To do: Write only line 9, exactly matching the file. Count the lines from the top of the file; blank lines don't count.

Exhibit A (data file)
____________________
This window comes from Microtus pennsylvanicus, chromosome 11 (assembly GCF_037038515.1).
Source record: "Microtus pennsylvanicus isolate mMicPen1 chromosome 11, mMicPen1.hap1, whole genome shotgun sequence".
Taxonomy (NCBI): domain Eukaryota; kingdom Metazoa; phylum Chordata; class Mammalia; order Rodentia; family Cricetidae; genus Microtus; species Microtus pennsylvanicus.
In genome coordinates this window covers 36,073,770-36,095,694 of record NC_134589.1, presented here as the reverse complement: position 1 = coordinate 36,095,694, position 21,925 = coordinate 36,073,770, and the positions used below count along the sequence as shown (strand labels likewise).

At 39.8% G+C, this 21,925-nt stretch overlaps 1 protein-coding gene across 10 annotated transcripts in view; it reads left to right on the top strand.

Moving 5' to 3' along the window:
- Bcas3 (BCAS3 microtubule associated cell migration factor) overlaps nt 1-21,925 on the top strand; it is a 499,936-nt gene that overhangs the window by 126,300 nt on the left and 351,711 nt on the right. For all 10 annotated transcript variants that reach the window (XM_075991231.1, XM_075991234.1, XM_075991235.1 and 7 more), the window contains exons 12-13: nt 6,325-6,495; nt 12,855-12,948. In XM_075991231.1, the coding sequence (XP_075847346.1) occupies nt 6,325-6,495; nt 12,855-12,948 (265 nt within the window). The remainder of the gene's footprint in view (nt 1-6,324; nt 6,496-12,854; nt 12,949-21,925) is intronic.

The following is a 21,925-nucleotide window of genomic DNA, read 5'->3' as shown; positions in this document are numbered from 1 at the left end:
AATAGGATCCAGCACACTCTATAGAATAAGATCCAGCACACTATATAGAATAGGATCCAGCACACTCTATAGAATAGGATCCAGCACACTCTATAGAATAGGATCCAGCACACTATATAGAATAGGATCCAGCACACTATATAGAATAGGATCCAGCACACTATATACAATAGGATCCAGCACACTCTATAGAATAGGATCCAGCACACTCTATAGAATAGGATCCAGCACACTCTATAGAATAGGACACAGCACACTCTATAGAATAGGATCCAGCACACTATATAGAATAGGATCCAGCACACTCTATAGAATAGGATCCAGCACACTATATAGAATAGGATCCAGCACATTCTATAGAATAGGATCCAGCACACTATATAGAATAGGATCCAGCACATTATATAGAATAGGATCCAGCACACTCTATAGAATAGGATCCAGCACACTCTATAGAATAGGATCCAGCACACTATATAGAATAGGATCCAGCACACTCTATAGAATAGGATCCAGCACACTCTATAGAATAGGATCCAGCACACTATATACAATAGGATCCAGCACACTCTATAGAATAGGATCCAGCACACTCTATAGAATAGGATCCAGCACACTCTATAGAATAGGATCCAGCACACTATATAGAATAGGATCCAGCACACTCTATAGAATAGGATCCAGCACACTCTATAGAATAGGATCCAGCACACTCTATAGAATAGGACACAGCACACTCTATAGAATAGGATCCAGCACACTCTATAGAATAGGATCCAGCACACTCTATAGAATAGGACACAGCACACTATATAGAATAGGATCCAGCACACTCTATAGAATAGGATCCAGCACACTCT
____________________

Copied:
AATAGGATCCAGCACACTCTATAGAATAAGATCCAGCACACTATATAGAATAGGATCCAGCACACTCTATAGAATAGGATCCAGCACACTCTATAGAATAGGATCCAGCACACTATATAGAATAGGATCCAGCACACTATATAGAATAGGATCCAGCACACTATATACAATAGGATCCAGCACACTCTATAGAATAGGATCCAGCACACTCTATAGAATAGGATCCAGCACACTCTATAGAATAGGACACAGCACACTCTATAGAATAGGATCCAGCACACTATATAGAATAGGATCCAGCACACTCTATAGAATAGGATCCAGCACACTATATAGAATAGGATCCAGCACATTCTATAGAATAGGATCCAGCACACTATATAGAATAGGATCCAGCACATTATATAGAATAGGATCCAGCACACTCTATAGAATAGGATCCAGCACACTCTATAGAATAGGATCCAGCACACTATATAGAATAGGATCCAGCACACTCTATAGAATAGGATCCAGCACACTCTATAGAATAGGATCCAGCACACTATATACAATAGGATCCAGCACACTCTATAGAATAGGATCCAGCACACTCTATAGAATAGGATCCAGCACACTCTATAGAATAGGATCCAGCACACTATATAGAATAGGATCCAGCACACTCTATAGAATAGGATCCAGCACACTCTATAGAATAGGATCCAGCACACTCTATAGAATAGGACACAGCACACTCTATAGAATAGGATCCAGCACACTCTATAGAATAGGATCCAGCACACTCTATAGAATAGGACACAGCACACTATATAGAATAGGATCCAGCACACTCTATAGAATAGGATCCAGCACACTCT